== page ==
– this second tag means that Google won’t be able to crawl your site, but other search engines (such as Bing) will.

Solution: check your pages’ sections and remove any “noindex” bits you find. You can read more about this issue here.

Reason 4: Canonicalization errors

The verbs “to canonicalize” or even “to canonical” can seem clumsy – and they are. But these are verbs that you need to know. A canonical version of a page is the one that Google treats as the main one or preferential if it encounters duplicate content. Perhaps you’re thinking, “but there’s no duplicate content on my site!”. Well, think again. Is there just one way to reach your homepage? For the site you are now reading, for example, there are several:

… and others. Any of these will work and look exactly the same – but for Google, they are four different pages with duplicate content! And if your site is translated into other languages, the problem iexacerbated – you’ll have even more “identical” pages.

A canonical tag is found in the section of a page and looks like this:

Solution: run the Google URL Inspection tool. It will tell you if there’s anything wrong with the canonical tags on any of your pages. In case of a problem, you’ll see something like this:

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Source: Google Help

Still in the Search Console, you can set the correct canonical URL to each page. It might take a bit of time if you have a large site, but it’s time well invested.

Reason 5: A recent switch to HTTPS

Google actively discourages sites that still don’t have an SSL certificate. So if your site still features a “http” URL, you should definitely switch to HTTPS – especially since you can get a certificate for free. However, after you do, you might find that your pages aren’t indexed anymore!

The culprits are once again the canonicals. You see, the transition will make all the URLs on your site change from http://… to https://… But if you had your old HTTP addresses set as canonical, they will still be there – though the pages themselves have gone!

Solution: First you’ll need to make sure that you are the verified owner of each and every version of your main page. Then, you’ll be able to add the HTTPS property in the Search Console, so that your new SSL-enabled page versions are preferred. More info is available here.

Reason 6: Your site is too big for your Crawl budget

The crawl budget isn’t about real money. In fact, you can’t pay Google to index your site any faster. Rather, it’s about the search engine’s resources – which are huge but not infinite. It has to crawl millions of sites per day, so if your site has hundreds of pages, it probably won’t crawl them all. And if you keep generating new URLs, Google definitely won’t be able to keep up.

Solution: in the Search Console, you’ll find your Crawl Stats, though it will probably take you some time to make sense of the crawl budget statistics.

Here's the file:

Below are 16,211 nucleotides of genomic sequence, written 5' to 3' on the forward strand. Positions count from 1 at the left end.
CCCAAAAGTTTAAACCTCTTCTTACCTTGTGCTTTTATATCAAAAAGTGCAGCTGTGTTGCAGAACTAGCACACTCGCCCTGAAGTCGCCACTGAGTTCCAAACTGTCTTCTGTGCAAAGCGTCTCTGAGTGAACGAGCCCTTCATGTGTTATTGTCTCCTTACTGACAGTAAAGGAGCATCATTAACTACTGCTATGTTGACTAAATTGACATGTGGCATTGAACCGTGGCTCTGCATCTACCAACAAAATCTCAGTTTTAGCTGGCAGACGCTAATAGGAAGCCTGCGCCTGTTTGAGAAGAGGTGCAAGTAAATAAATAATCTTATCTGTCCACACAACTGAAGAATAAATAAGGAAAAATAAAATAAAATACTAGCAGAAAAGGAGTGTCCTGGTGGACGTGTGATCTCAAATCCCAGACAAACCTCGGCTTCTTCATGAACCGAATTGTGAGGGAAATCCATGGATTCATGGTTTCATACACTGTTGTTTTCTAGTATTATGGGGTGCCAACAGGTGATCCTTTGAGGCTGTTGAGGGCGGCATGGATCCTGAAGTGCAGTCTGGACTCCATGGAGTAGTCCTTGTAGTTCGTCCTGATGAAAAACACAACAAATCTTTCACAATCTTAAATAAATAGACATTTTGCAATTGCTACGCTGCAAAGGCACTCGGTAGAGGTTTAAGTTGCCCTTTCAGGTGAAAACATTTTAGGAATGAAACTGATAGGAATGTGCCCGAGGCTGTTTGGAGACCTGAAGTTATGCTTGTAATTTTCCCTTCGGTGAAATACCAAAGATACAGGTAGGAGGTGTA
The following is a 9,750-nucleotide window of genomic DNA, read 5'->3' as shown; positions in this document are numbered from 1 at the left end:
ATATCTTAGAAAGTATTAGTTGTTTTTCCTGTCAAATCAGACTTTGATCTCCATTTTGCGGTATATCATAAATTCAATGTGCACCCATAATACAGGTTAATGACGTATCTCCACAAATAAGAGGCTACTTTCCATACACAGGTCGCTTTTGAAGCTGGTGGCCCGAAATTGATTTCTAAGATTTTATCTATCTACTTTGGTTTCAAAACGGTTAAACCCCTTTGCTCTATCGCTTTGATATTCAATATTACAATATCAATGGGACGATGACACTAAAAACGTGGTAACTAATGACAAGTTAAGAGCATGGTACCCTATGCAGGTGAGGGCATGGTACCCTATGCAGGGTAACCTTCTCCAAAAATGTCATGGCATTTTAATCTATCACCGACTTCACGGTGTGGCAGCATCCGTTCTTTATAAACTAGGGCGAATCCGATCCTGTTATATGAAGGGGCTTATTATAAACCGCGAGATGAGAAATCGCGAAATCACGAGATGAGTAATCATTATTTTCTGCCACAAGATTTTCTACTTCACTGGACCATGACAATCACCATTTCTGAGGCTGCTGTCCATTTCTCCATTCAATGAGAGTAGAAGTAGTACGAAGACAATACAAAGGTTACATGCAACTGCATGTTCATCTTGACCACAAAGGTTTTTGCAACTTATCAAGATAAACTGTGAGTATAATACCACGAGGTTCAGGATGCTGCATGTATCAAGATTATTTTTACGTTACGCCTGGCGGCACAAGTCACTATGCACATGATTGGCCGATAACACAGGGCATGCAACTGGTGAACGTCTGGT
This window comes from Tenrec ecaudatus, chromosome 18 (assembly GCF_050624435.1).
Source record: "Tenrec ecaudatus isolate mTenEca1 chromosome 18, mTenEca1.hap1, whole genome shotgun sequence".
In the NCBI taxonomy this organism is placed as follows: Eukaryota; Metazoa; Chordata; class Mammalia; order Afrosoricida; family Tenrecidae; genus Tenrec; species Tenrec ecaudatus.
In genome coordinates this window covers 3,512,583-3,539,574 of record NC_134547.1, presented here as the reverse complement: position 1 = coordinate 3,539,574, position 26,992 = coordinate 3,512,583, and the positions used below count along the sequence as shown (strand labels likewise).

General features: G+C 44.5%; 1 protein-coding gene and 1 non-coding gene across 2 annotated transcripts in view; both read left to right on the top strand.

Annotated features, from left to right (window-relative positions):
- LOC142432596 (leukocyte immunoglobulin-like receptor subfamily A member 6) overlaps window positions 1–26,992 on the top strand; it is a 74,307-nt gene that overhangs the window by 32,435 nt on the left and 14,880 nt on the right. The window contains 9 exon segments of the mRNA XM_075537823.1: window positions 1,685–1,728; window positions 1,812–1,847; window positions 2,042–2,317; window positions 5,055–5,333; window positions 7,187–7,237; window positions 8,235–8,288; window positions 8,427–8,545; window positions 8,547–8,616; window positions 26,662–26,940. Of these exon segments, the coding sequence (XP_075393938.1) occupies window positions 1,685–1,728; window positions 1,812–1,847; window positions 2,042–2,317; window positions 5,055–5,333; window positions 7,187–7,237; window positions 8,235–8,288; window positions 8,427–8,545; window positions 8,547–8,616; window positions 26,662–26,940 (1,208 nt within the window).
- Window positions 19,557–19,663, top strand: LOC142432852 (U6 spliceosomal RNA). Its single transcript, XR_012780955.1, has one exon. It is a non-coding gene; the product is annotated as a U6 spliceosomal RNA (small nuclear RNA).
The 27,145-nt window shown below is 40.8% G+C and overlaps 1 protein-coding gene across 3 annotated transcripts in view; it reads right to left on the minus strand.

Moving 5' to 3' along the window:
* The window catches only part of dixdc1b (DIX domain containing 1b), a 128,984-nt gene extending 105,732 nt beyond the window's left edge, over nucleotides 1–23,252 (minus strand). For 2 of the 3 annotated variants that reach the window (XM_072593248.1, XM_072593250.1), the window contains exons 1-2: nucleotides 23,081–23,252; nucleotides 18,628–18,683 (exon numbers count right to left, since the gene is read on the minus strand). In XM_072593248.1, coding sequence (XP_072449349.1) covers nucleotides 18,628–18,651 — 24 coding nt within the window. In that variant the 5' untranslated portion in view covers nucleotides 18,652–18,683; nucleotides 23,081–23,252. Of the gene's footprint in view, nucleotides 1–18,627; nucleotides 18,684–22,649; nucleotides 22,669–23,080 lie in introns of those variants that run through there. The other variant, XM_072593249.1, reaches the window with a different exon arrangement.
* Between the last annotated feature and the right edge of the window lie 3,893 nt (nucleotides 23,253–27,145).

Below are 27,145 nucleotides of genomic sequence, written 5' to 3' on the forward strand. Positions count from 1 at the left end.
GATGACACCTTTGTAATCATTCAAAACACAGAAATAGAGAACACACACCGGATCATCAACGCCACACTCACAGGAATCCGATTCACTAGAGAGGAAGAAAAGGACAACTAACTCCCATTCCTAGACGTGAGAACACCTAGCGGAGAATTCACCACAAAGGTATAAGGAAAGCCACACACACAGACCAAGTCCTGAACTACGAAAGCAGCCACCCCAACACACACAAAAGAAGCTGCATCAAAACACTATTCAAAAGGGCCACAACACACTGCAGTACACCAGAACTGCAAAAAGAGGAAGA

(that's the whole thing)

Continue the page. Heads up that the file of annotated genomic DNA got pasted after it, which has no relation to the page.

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Source: Hackernoon

But what you really want to do is increase it – that is, make Google crawl your site more. The best way to achieve that is by link-building. If there are lots of links on high-quality resources pointing to your website, Google will conclude that your site must be good, too. In this guide you’ll learn how to build quality external links.

Reason 7: Orphaned pages

As I’ve explained in the beginning, Googlebot discovers new pages by following links from other pages or sites. So if a page isn’t referenced anywhere else, the bot won’t find it. It’s called an orphan page.

Solution: Google Search Console only lets you test individual pages. To check your whole site for orphans, you can use a plugin like the Screaming Frog SEO Spider, Yoast, or SEMRush.

Reason 8: Hosting issues

The problem may lie not with you but with your hosting provider. If Googlebot happens to visit your site while it’s down, it won’t crawl anything. Similarly, if the page loads too slowly, the bot will leave. In either case, it won’t be indexed.

Solution: Speed and uptime matter a lot to SEO in general – and different hosting companies differ a lot in this regard. You can see how your provider compares to the industry leaders using a web hosting ranking tool. If you find that your hosting company leaves much to be desired, simply switch to a new one. Changing your hosting provider isn’t difficult at all – and it’s not expensive, either. In fact, you might catch a promotion from one of the leading companies and pay even less than before.

This isn’t an exhaustive list of the reasons why Google fails to list your site. For instance, you could get penalized for doing something nasty. But in the vast majority of cases, one of the solutions on my list will work for you. Just be patient and try them one by one until the problem is fixed. As an additional bonus, you’ll learn to use Google Search Console, understand how the search works, and even practice some coding. After all, having a website means continuous learning.

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Natalia Dyatko

Natalia Dyatko

Natalya Dyatko is a freelance writer and content marketing/SEO specialist. Follow her on Linkedin and Twitter for more SEO tips, tutorials, and analysis.